> and Meyer who actually developed the tables based on Euler's
    > theory got 3000 pounds. More precisely, these 3000 pounds were
    > delivered to Meyer's widow:-(
    >
    > 3. This story confirms the sad truth that only the people who
    > made the very last step in certain invention are recognized and
    > remembered, no matter how relatively small
    > their contribution could be. The real giants, to whom we owe
    > most of our knowledge, tend to be forgotten.
    > This tendency in increasing in our time, with general
    > decline of interest to history, and I afraid, to science itself.
    > For example Norie (1828) mentions people like Hipparchus,
    > Mercator and Newton (and Newton is always endowed with an epitet
    > like "immortal". You won't find this in the modern version of
    > Bowdich:-)
    >
    > Alex.
    >
    >
    
    
    --
    Kind regards
    Lisa Fiene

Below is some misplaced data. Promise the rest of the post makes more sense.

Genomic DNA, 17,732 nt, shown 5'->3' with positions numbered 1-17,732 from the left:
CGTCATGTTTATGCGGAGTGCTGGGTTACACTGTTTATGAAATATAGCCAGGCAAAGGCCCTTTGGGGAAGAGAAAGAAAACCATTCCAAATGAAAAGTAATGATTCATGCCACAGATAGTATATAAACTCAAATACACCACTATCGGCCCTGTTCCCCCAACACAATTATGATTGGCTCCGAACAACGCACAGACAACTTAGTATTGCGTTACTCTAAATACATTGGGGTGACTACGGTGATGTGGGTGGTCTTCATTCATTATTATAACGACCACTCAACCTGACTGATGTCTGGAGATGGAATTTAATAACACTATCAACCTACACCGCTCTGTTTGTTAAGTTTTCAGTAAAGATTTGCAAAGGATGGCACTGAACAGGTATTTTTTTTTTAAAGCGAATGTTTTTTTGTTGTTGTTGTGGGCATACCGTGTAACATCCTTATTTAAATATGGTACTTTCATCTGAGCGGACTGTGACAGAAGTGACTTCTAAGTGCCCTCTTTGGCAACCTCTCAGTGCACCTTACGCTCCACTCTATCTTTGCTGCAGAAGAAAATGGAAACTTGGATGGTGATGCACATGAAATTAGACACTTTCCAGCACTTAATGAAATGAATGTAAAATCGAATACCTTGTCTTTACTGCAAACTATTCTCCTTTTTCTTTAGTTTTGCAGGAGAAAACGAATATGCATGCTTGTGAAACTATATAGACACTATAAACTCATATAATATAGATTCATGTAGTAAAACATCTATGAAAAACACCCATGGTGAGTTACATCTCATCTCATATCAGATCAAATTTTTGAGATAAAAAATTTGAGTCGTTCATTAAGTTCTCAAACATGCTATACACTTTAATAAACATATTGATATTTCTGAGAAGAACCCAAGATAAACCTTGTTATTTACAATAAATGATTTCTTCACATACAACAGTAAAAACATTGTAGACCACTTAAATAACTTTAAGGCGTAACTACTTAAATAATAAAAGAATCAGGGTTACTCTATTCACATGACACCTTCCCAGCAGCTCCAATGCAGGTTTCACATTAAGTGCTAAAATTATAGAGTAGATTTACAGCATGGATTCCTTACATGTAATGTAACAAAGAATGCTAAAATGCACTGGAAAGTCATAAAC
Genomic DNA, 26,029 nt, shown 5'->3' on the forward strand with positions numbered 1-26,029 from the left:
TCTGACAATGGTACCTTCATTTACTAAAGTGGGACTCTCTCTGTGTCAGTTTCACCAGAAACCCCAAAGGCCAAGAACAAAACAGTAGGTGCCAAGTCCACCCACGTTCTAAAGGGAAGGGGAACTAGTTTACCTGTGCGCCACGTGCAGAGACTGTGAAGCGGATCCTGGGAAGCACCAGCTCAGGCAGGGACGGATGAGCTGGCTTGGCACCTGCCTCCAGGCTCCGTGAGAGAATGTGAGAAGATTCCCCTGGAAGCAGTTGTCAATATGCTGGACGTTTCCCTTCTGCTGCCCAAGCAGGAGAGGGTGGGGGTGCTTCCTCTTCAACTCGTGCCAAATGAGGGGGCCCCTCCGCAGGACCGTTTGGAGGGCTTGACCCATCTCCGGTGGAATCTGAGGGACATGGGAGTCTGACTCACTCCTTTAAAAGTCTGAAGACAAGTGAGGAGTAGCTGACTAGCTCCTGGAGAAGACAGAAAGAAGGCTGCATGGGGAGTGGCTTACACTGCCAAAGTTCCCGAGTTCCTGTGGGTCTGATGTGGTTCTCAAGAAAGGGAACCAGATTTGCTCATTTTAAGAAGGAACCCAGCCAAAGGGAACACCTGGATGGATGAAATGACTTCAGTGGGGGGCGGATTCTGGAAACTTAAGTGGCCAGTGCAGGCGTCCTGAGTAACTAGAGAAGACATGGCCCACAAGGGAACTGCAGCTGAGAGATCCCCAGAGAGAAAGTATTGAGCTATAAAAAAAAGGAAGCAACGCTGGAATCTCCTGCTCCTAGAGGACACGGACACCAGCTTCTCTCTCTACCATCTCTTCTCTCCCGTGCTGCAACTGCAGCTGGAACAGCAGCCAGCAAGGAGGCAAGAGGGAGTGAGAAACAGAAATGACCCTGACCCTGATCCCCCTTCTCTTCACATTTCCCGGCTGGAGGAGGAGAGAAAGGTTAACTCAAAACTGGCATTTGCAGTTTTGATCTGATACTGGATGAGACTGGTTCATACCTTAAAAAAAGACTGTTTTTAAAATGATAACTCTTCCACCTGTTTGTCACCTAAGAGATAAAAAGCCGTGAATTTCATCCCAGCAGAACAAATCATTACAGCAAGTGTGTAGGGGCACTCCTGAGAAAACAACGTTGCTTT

***************************
    
    CopyCare Pacific Pty Ltd
    Lizard Tunes
    ABN 93 101 046 888
    PO Box 314 Ourimbah NSW 2258
    Australia
    Phone/Fax: (02) 43 627 583
    International: 61-2-43 627 583
    E-mail: lisa{at}copycarepacific.com
    Web: www.copycare.com/content/local/ccpaceng.asp
    
    
    

       
    Reply
    Browse Files

    Drop Files

    NavList

    What is NavList?

    Join NavList

    Name:
    (please, no nicknames or handles)
    Email:
    Do you want to receive all group messages by email?
    Yes No

    You can also join by posting. Your first on-topic post automatically makes you a member.

    Posting Code

    Enter the email address associated with your NavList messages. Your posting code will be emailed to you immediately.
    Email:

    Email Settings

    Posting Code:

    Custom Index

    Subject:
    Author:
    Start date: (yyyymm dd)
    End date: (yyyymm dd)

    Visit this site
    Visit this site
    Visit this site
    Visit this site
    Visit this site
    Visit this site